Background: We evaluated single oral dose of delafloxacin versus single intramuscular ceftriaxone in participants with uncomplicated urogenital gonorrhea (primary objective). Secondary objectives included the efficacy, safety, and tolerability of delafloxacin versus ceftriaxone for uncomplicated urogenital, rectal, and/or pharyngeal gonorrhea.
Methods: In this open-label, multicenter study, 460 participants at 25 study centers were randomized (2:1) to receive a single 900-mg oral dose of delafloxacin or 250-mg intramuscular ceftriaxone. Neisseria gonorrhoeae culture, nucleic acid amplification test, and clinical responses were evaluated. The primary efficacy end point was the urogenital microbiological cure in the urogenital microbiological intention-to-treat population; noninferiority (NI) was assessed using a 10% NI margin.
Results: In the urogenital microbiological intention-to-treat population, urogenital cure rates for delafloxacin were 85.1% (194/228) versus 91.0% (91/100) for ceftriaxone (95% confidence interval, -13.18% to 1.36%). Because the lower bound of the confidence interval exceeded the prespecified -10% NI margin, delafloxacin did not demonstrate NI to ceftriaxone. Treatment failures were more often associated with N. gonorrhoeae with higher delafloxacin minimum inhibitory concentration (MIC) values. In microbiologically evaluable participants, failure occurred in 1 (0.6%) of 177 urogenital infections caused by isolates with delafloxacin MICs <0.008 μg/mL and 31 (64.6%) of 48 infections caused by isolates with delafloxacin MICs ≥0.008 μg/mL. Gastrointestinal adverse events were common with 900-mg of delafloxacin and typically included mild to moderate diarrhea, flatulence, nausea, and vomiting. The most common adverse event was diarrhea in both treatment groups.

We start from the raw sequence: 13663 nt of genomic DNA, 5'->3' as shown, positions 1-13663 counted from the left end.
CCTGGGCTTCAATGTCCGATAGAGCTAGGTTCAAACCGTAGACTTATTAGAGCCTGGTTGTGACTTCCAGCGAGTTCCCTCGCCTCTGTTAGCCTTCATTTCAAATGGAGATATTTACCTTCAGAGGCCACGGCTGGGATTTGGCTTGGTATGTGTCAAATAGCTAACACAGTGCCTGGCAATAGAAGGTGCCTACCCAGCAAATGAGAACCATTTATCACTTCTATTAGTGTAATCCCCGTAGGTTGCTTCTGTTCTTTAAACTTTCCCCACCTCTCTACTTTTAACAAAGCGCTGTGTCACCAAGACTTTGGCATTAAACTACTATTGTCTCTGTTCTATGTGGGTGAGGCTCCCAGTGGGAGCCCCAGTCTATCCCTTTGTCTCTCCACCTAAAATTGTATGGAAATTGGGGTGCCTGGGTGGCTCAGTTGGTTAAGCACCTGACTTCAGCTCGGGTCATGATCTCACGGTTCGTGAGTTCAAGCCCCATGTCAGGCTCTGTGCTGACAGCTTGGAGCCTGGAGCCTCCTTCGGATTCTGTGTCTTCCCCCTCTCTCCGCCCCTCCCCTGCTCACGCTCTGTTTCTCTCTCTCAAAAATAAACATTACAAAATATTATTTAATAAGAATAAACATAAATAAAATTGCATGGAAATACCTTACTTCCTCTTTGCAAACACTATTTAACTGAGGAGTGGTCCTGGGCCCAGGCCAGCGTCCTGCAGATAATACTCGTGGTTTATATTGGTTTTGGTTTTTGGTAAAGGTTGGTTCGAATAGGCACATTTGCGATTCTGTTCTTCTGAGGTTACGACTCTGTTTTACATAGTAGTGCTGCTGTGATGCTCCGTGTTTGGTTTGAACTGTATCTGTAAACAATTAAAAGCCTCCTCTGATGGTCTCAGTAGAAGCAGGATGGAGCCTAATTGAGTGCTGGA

Conclusions: A single 900-mg dose of delafloxacin is not a reliable treatment of uncomplicated urogenital gonorrhea. Treatment failures were common in infections caused by N. gonorrhoeae with delafloxacin MICs ≥0.008 μg/mL. Additional testing with alternative dosing regimens could be considered.ClinicalTrials.gov Identifier: NCT02015637.